Empowering School Management Committees- Helping SMC members plan better

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Posted on:11-06-12

Laina Emmanuel, Accountability Initiative

Parental involvement in children’s education is largely believed to lead to improved learning outcomes. The level of involvement can vary from providing a secure home for children, maintaining a healthy parent-teacher communication, volunteering to involving parents in the governance of the school[1]. The effect of each type of parental involvement on learning outcomes also varies, though research largely points towards beneficial effects.

Recognizing this, the architects of the Right to Education (RTE) Act mandated parental involvement in schools through School-Based Management Committees. These committees are tasked with making School Development Plans[2] among other tasks[3]. But how successful are school committees in discharging this responsibility? Our field research has helped us see the ground realities of School Management Committees (SMCs). Take for example, these quotes from the stories our PAISA associates sent us from the field[4] which show the information and capacity problems SMC's face.

-     “We found that the SMC members were not even aware that they are members” –Swapna Ramtake, Sagar, Madhya Pradesh       

-          “SMC members don’t make the connection between their attending meetings and the quality of outcomes in the school” - Poonam Choudhary, Jaipur, Rajasthan

-          “We met the lady who was made the SMC head by the headmaster, and she was never told what her roles and responsibilities are” - Seema Muskan, Nalanda Bihar

In addition to these information and capacity problems, there is another problem which Avani had briefly mentioned in her previous blog i.e. the lack of management skills in an SMC member or the lack of planning tools to help them plan better. To quote her – “Until we are able to staff and strengthen our management structures at every level of government – national, state, block, cluster and SMC – timely and efficient implementation of the programme will remain a challenge”

Before we look for solutions to these management challenges, it would help our reader to have in mind the picture of an SMC member from the PAISA districts work inworking in. An average SMC member is a person who can ill-afford to give up his/her daily wage to sit around in a meeting in which his/her doesn’t see value, is usually illiterate but clearly sees the value of education in improving his/her child’s future, he/she does not feel they can hold a government school teacher accountable as he/she thinks government school education is a free service and charity.[5] Also, apart from the charity aspect, parents who are uneducated find it very difficult to question an educated Headmaster and so are unable to pressurize the HM to correct things, or take steps for grievance redressal if it involves interacting with govt officials.

Coming back to the problem of lack of management skills, how do you ensure an average SMC member can actually plan for their schools? What tools, methodologies, skills can we impart to them to ensure that their plans are comprehensive and reflect the ground-realities of their schools?

Whatever be our solution, they should be simple enough so as to ensure parents (or SMC facilitators) spend minimum amount of time learning the solution. Complicated decision matrices and 2by2’s are not going to cut it. So what do we do?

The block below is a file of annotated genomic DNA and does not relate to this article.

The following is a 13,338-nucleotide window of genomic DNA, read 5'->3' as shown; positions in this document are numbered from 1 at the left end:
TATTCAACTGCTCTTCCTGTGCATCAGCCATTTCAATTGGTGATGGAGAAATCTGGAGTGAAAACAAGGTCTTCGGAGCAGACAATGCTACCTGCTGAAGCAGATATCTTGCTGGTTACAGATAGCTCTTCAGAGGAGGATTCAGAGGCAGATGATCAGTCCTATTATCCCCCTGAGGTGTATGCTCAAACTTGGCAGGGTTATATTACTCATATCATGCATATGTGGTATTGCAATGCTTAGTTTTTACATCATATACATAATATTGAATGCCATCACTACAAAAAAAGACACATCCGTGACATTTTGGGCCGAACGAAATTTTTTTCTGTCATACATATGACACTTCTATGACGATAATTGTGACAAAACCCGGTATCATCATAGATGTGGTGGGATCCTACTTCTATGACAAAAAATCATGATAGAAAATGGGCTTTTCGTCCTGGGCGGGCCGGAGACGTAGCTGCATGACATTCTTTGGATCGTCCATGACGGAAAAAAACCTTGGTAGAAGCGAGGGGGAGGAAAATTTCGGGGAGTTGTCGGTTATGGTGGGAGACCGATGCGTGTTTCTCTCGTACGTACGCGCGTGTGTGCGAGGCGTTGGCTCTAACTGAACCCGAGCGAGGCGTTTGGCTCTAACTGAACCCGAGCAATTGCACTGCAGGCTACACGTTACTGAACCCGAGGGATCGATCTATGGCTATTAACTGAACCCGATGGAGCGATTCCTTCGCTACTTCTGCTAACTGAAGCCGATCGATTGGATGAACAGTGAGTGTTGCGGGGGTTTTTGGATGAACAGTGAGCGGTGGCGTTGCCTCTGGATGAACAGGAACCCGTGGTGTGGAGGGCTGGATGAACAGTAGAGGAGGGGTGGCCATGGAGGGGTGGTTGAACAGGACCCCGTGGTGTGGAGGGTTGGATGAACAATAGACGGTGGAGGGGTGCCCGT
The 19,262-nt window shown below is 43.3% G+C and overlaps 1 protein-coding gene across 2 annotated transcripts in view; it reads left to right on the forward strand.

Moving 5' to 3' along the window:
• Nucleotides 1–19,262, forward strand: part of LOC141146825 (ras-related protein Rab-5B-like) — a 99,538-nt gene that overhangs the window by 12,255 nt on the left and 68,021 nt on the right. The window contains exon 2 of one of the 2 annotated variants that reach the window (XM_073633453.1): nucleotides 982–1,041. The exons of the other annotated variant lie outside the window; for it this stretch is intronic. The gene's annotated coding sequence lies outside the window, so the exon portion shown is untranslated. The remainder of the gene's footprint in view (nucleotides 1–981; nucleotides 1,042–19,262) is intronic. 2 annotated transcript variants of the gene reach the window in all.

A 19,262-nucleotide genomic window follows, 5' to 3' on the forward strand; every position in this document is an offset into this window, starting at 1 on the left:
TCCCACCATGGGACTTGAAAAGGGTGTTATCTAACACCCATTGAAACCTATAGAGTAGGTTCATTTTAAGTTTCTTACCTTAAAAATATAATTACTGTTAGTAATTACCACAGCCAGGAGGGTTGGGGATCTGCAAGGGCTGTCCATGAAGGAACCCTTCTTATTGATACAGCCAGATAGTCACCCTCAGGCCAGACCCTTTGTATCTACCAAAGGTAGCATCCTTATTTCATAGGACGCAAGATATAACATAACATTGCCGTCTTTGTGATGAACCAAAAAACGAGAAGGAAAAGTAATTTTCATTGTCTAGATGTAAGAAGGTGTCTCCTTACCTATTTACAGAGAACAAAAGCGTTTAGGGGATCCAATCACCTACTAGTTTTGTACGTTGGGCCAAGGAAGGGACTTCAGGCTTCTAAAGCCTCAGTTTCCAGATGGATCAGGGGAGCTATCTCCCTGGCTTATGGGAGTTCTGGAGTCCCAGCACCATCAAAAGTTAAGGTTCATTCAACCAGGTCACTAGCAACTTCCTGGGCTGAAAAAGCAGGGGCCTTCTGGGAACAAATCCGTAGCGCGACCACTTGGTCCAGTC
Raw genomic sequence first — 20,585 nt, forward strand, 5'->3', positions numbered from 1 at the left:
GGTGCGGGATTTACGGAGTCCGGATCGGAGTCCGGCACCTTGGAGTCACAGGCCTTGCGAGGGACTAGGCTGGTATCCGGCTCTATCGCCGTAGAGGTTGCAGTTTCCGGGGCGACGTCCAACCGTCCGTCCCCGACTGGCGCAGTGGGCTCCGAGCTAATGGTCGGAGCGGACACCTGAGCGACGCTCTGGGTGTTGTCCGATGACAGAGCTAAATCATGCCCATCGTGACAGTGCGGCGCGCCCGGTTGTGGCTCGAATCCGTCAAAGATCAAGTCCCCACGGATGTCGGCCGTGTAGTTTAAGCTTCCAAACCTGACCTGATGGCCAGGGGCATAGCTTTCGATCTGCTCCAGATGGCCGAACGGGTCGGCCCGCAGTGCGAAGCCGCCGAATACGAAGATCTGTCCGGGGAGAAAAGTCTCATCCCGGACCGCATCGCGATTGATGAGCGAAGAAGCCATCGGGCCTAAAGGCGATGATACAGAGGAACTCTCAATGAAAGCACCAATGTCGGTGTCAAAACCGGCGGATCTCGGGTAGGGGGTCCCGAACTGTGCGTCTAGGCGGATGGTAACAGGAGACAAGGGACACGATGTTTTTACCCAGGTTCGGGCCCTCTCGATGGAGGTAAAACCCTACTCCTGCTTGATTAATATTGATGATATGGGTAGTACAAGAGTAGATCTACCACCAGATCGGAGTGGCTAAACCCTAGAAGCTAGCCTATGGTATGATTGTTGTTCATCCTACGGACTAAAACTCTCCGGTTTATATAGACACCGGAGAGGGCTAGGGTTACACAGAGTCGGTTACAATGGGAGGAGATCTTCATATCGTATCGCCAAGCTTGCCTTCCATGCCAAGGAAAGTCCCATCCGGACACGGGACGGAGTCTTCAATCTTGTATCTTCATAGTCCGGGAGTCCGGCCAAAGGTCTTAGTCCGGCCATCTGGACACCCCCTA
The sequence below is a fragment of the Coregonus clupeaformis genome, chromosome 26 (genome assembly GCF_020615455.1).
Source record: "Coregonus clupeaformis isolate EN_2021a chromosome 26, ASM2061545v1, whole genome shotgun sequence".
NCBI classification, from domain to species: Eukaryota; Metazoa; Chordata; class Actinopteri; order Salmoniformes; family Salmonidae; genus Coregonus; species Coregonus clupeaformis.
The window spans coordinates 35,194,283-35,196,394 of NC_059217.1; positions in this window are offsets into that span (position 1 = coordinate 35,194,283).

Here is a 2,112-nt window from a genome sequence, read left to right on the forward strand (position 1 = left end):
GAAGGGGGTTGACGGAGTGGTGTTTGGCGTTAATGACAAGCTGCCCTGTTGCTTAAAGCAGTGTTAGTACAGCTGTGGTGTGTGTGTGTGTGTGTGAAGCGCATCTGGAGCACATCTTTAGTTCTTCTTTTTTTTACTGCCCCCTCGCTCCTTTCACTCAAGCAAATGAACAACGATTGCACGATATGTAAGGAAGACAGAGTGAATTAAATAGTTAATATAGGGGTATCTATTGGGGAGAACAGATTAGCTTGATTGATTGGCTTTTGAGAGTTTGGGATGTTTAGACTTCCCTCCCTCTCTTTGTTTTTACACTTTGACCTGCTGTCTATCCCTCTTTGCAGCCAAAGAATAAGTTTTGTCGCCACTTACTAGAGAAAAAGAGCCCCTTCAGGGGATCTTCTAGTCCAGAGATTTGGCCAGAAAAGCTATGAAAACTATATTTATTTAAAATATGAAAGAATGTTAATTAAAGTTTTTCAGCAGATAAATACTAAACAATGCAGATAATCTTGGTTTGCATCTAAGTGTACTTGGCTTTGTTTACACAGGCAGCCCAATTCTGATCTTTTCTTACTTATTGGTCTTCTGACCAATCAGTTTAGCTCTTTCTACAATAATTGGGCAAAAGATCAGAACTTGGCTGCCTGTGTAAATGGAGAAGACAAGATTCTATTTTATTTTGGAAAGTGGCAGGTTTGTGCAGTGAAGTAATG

Our next PAISA course module focusses on collectively finding a solution. Our 9 PAISA associates are traveling from various parts of the country to Delhi to attend a 5 day tool-creation workshop. Each of them is carrying with them a treasure-house of field experience. Collectively with the analyst team based in Delhi, we are going to spend 5 intense days, figuring out how we can best help SMC’s plan better.  Joining us in the brainstorming and creative processes, are 3 master trainers for ASER from Chattisgarh,  who would be later working on building SMC capacity. We would also be joined over Skype by grassroot planners from Kutch who have worked extensively on school-related issues such as bringing out-of-school children to school and monitoring school programmes. We would hopefully be joined by SMC members themselves from Kutch. And through this collective brainstorming, we hope to come up with solutions and tools which can help SMC’s plan better for their school.

After creating these tools, our PAISA associates would pilot them in their districts, and hopefully we would be able to answer questions about what kind of community involvement in school governance can help improve learning outcomes. We are very excited about this project, and will keep you informed.


[1] Epstein’s framework for six types of involvement talks about the various levels of involvement.

[2] Under Section 22(1) of the RTE, schools are required to prepare a School development plan. The school development plans contain the list of prioritized activities to be undertaken at the school level. It’s a three year plan estimating student strength, teacher requirement under the prescribed PTR, additional infrastructural, financial requirements and so on.

[3] The RTE guideline mentions specific functions to be performed by the SMC like (i) monitor school activities and its working, (ii) prepare and recommend school development plan, (iii) monitor grant utilization, (iv) monitor teachers’ and students’ attendance, (v) monitor MDM, (vi) ensure 100% enrollment of children in the age group of 6-14 year

[4] The PAISA associates send us detailed stories from the field. We would be later compiling them into a ‘Handbook for conducting PAISA’

[5] See Rukmini’s article - http://www.accountabilityindia.in/accountabilityblog/2224-hamara-gaon-hamara-school-my-village-my-school

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